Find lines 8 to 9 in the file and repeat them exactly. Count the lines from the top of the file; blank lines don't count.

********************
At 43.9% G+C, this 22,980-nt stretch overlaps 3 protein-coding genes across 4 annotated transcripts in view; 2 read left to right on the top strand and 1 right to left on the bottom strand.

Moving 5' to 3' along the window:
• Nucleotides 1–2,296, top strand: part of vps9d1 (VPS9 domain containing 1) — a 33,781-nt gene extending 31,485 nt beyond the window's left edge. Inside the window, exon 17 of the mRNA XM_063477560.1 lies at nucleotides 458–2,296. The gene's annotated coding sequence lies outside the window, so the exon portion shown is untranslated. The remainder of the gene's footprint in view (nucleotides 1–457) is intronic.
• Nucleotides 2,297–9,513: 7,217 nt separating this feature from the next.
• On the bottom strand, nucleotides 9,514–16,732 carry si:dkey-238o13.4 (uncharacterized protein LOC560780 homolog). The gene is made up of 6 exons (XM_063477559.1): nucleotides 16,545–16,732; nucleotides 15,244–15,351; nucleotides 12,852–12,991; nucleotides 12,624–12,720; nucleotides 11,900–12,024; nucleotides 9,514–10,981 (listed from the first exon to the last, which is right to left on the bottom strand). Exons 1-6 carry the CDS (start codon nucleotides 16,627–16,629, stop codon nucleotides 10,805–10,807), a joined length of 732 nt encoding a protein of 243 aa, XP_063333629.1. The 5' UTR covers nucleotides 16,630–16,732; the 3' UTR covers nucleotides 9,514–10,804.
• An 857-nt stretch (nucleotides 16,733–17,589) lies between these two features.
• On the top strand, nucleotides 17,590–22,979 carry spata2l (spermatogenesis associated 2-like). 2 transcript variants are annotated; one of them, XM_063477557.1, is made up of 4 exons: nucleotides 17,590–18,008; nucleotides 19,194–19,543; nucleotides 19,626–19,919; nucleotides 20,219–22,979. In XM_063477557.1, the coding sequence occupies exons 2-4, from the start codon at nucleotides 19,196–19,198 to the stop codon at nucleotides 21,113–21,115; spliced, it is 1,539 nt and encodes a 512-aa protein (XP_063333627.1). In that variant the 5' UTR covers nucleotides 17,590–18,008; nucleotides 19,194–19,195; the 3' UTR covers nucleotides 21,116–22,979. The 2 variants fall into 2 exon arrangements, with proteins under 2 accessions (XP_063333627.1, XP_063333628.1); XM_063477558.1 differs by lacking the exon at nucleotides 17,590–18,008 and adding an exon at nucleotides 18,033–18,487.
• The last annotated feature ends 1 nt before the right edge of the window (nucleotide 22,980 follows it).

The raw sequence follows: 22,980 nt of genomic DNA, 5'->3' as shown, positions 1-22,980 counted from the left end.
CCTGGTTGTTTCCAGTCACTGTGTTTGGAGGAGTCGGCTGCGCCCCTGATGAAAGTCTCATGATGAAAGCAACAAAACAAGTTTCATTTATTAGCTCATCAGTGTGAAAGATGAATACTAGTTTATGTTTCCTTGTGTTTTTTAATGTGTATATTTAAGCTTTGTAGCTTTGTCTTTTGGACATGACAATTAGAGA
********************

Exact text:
• The last annotated feature ends 1 nt before the right edge of the window (nucleotide 22,980 follows it).

The raw sequence follows: 22,980 nt of genomic DNA, 5'->3' as shown, positions 1-22,980 counted from the left end.